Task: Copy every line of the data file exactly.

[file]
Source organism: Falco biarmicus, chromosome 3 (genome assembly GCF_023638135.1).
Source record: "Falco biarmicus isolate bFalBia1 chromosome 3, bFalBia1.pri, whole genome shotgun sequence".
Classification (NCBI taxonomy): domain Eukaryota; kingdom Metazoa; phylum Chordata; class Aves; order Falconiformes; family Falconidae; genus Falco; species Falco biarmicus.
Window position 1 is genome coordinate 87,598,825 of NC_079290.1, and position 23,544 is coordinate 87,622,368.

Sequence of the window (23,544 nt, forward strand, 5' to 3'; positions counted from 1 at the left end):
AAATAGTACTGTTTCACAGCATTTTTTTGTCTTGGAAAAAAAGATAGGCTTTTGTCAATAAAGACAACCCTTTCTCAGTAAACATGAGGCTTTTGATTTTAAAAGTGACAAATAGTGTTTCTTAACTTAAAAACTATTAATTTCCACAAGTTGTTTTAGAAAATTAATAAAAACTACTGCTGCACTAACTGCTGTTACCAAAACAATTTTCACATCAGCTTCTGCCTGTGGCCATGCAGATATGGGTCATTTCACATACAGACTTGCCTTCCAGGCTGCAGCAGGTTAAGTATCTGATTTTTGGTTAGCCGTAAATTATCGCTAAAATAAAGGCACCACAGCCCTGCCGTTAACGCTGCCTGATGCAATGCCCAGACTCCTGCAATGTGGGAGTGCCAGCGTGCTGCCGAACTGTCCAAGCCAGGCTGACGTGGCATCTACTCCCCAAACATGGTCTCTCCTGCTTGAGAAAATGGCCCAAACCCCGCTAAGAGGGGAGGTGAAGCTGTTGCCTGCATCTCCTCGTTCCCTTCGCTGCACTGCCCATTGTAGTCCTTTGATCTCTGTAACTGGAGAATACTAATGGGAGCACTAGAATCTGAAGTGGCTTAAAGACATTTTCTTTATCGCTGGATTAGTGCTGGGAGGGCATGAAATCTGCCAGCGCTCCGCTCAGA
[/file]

Source organism: Falco biarmicus, chromosome 3 (genome assembly GCF_023638135.1).
Source record: "Falco biarmicus isolate bFalBia1 chromosome 3, bFalBia1.pri, whole genome shotgun sequence".
Classification (NCBI taxonomy): domain Eukaryota; kingdom Metazoa; phylum Chordata; class Aves; order Falconiformes; family Falconidae; genus Falco; species Falco biarmicus.
Window position 1 is genome coordinate 87,598,825 of NC_079290.1, and position 23,544 is coordinate 87,622,368.

Sequence of the window (23,544 nt, forward strand, 5' to 3'; positions counted from 1 at the left end):
AAATAGTACTGTTTCACAGCATTTTTTTGTCTTGGAAAAAAAGATAGGCTTTTGTCAATAAAGACAACCCTTTCTCAGTAAACATGAGGCTTTTGATTTTAAAAGTGACAAATAGTGTTTCTTAACTTAAAAACTATTAATTTCCACAAGTTGTTTTAGAAAATTAATAAAAACTACTGCTGCACTAACTGCTGTTACCAAAACAATTTTCACATCAGCTTCTGCCTGTGGCCATGCAGATATGGGTCATTTCACATACAGACTTGCCTTCCAGGCTGCAGCAGGTTAAGTATCTGATTTTTGGTTAGCCGTAAATTATCGCTAAAATAAAGGCACCACAGCCCTGCCGTTAACGCTGCCTGATGCAATGCCCAGACTCCTGCAATGTGGGAGTGCCAGCGTGCTGCCGAACTGTCCAAGCCAGGCTGACGTGGCATCTACTCCCCAAACATGGTCTCTCCTGCTTGAGAAAATGGCCCAAACCCCGCTAAGAGGGGAGGTGAAGCTGTTGCCTGCATCTCCTCGTTCCCTTCGCTGCACTGCCCATTGTAGTCCTTTGATCTCTGTAACTGGAGAATACTAATGGGAGCACTAGAATCTGAAGTGGCTTAAAGACATTTTCTTTATCGCTGGATTAGTGCTGGGAGGGCATGAAATCTGCCAGCGCTCCGCTCAGA